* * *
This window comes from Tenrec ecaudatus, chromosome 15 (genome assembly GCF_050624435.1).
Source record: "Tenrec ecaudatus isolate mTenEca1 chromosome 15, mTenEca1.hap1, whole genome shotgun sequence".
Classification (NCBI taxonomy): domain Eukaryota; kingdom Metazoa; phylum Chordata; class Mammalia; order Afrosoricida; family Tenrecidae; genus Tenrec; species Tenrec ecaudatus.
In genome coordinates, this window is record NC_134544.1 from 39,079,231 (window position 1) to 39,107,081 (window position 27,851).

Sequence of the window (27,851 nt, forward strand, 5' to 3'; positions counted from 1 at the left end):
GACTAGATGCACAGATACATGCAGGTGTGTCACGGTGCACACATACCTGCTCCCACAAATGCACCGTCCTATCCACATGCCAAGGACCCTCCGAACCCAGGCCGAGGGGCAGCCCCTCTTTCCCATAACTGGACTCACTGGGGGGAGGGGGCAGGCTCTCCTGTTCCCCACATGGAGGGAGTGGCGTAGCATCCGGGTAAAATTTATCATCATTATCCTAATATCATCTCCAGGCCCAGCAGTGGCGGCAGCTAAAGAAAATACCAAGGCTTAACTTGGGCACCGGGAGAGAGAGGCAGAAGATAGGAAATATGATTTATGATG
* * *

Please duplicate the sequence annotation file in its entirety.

This window comes from Tenrec ecaudatus, chromosome 15 (genome assembly GCF_050624435.1).
Source record: "Tenrec ecaudatus isolate mTenEca1 chromosome 15, mTenEca1.hap1, whole genome shotgun sequence".
Classification (NCBI taxonomy): domain Eukaryota; kingdom Metazoa; phylum Chordata; class Mammalia; order Afrosoricida; family Tenrecidae; genus Tenrec; species Tenrec ecaudatus.
In genome coordinates, this window is record NC_134544.1 from 39,079,231 (window position 1) to 39,107,081 (window position 27,851).

Sequence of the window (27,851 nt, forward strand, 5' to 3'; positions counted from 1 at the left end):
GACTAGATGCACAGATACATGCAGGTGTGTCACGGTGCACACATACCTGCTCCCACAAATGCACCGTCCTATCCACATGCCAAGGACCCTCCGAACCCAGGCCGAGGGGCAGCCCCTCTTTCCCATAACTGGACTCACTGGGGGGAGGGGGCAGGCTCTCCTGTTCCCCACATGGAGGGAGTGGCGTAGCATCCGGGTAAAATTTATCATCATTATCCTAATATCATCTCCAGGCCCAGCAGTGGCGGCAGCTAAAGAAAATACCAAGGCTTAACTTGGGCACCGGGAGAGAGAGGCAGAAGATAGGAAATATGATTTATGATG